If the album of the year article, coming in the next few days, is a reflection of where music was in 2017, perhaps the EP of the year list is our best glimpse of where it’s going to be in the years to come. Whether it’s established acts like Teleman or Steady Holiday showcasing a new direction, or fresh on the scene newcomers like Drahla or Pip Hall, the EP is always a fascinating snap shot, a tantalising glimpse of music’s exciting next step.
These twenty EP’s are a collection of some of our favourites, but we of course can only hope to hear a fraction of the best new bands out there. Hopefully you’ll find something new to love, especially as many of these acts are unsigned, underground and need all the support they can get to keep on keeping on.
As for the winner, we can’t think of a record more worthy, its stunning way with melody, space and musical texture, made it a record that, despite its short running time, managed to sustain repeated listens always producing something new and exciting to discover. If you can’t get excited by a record like that, you’re probably wouldn’t be looking at this website.
20. Lovely Bad Things – Homebodied (Burger Records)
19. Sam Skinner – Danny Through Junior (Soft Speak Records)
18. No Vacation – Intermission (Topshelf Records)
17. Mt. Doubt – Moon Landings (Scottish Fiction Records)
16. Ella – S/T (Self-Released)
15. Steady Holiday – Terror (Infinite Best)
14. Cutworms – Alien Sunset (Jagjaguwar)
13. Ghost Guilt – EP 1 (Frux Tapes)
12. Fightmilk – Pity Party (Fierce Panda)
11. Teleman – Funf (Moshi Moshi)
10. False Advertising – I Would Be So Much Happier If I Just Stopped Caring (Who Needs Records)
In a year when the influence of 1990’s alt-rock was all the rage, few injected the sometimes stale genre with as much fresh energy and excitement as the Manchester/Oxford-trio False Advertising. The band’s excellent EP, I Would Be So Much Happier If I Just Stopped Caring, was partly recorded at Abbey Road, before the band were forced to leave because they were, “too loud”. The EP collects a number of stand-alone singles that False Advertising put out over the last year, but is none the less a remarkably coherent affair.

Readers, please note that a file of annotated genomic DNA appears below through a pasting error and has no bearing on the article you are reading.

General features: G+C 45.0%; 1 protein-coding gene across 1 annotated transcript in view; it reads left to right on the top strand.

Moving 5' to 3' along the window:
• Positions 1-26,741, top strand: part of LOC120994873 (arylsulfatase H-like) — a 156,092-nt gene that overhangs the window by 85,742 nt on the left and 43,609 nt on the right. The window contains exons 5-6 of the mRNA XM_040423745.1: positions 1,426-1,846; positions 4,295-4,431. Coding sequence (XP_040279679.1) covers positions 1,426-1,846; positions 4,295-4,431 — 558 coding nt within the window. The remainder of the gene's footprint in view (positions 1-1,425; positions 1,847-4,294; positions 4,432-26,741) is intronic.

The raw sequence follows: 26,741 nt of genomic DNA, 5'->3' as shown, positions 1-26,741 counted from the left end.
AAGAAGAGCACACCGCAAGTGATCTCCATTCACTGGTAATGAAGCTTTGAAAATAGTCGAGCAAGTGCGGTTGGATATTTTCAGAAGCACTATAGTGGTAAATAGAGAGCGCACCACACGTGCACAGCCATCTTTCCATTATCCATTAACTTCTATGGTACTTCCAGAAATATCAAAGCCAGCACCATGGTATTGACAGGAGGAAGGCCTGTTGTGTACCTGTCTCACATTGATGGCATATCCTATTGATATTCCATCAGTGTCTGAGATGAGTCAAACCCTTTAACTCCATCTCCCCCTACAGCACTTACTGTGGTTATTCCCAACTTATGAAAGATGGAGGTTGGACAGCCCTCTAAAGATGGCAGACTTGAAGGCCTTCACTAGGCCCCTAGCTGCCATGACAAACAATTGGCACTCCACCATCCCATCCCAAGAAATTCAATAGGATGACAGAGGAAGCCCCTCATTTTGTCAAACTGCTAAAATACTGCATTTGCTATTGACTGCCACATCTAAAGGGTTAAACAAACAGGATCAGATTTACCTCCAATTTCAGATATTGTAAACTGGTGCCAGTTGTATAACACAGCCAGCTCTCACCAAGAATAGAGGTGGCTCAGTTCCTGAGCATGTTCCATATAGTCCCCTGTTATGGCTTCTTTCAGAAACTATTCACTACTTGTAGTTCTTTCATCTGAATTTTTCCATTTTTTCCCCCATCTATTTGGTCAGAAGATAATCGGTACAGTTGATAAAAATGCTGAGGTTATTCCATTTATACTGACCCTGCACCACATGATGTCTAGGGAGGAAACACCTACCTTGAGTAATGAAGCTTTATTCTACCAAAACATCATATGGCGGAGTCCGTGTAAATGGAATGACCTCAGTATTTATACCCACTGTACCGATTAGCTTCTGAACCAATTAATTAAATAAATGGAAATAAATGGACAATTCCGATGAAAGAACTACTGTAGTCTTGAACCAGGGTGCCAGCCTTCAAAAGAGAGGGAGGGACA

The five tracks that make up the EP, are a winning blend of angst, anger and grunge. For the most part, singer Jen Hingley’s guttural vocal howl is accompanied by fuzzy walls of guitars, clattering cymbal heavy drum beats and propulsive, strutting bass-lines. Lyrically these tracks are a dissection of growing up in a world where monotony and stupidity still seem to run the planet; Hey You is a rallying call for gender equality, Not My Fault asked whether it is okay to attempt to detach yourself from the political landscape, while the excellent Honest, dealt with the toxic nature of media bias. 2017 is a year where politics and music became reacquainted, and few people have soundtracked it better than False Advertising.
9. Caroline Lazar – Nevermine (My Little Empire Records)
Not everyone was going political this year though, there was still plenty of room for old fashioned heartache, and one artist still making it sound arresting and intriguing was Atlanta-born songwriter, Caroline Lazar. Although barely out of her teens, Caroline has plenty of musical experience after learning to play the piano aged four. It was in her high school days that, following a particularly painful break-up, she found much of the inspiration behind her Nevermine EP.
The resulting EP is musically fascinating; from the sensational dark-pop of single Trigger to the almost cabaret-like waltz of Lullaby, it is the sort of record you only get growing up on an eclectic mix of sounds and ideas. Best of all is the title track, a sublime dissection of young love unravelling in front our protagonist’s eyes, as Caroline’s voice builds to a jaw-dropping crescendo before fading back to almost nothing. A stunning introduction to the world of this huge talent, Nevermine is spectacular.
8. Pip Hall – James (My Little Empire Records)
Pip Hall might share youth, a label and a flare for the emotional with Caroline Lazar, but they managed to produce two very different records. While Caroline’s EP is intricately crafted, the result of a youth spent entrenched in musical theory, Pip’s offering, James, is a raw slice of emotional outpouring. This is never more obvious than on the stunning title track, Pip’s tribute to her late father, who died when she was young; part beautiful homage to his memory, part honest recollection of her struggles to grow up without him around.
Musically, across the EP, Pip shows a wonderful dexterity, from the fluttering electronics and Fleetwood Mac-like melodies of Devil You Don’t, to the driving twangy guitars of Turn Over. Throughout they are all pinned together by Pip’s frankly stunning vocal, an instrument capable of effortlessly shifting from an impassioned howl to an intricate whisper. At barely sixteen, Pip Hall is a mercurial talent, a songwriter with unlimited potential, and already quite probably Preston’s most famous musical daughter. If James is an intriguing introduction, where she goes next might just be incredible.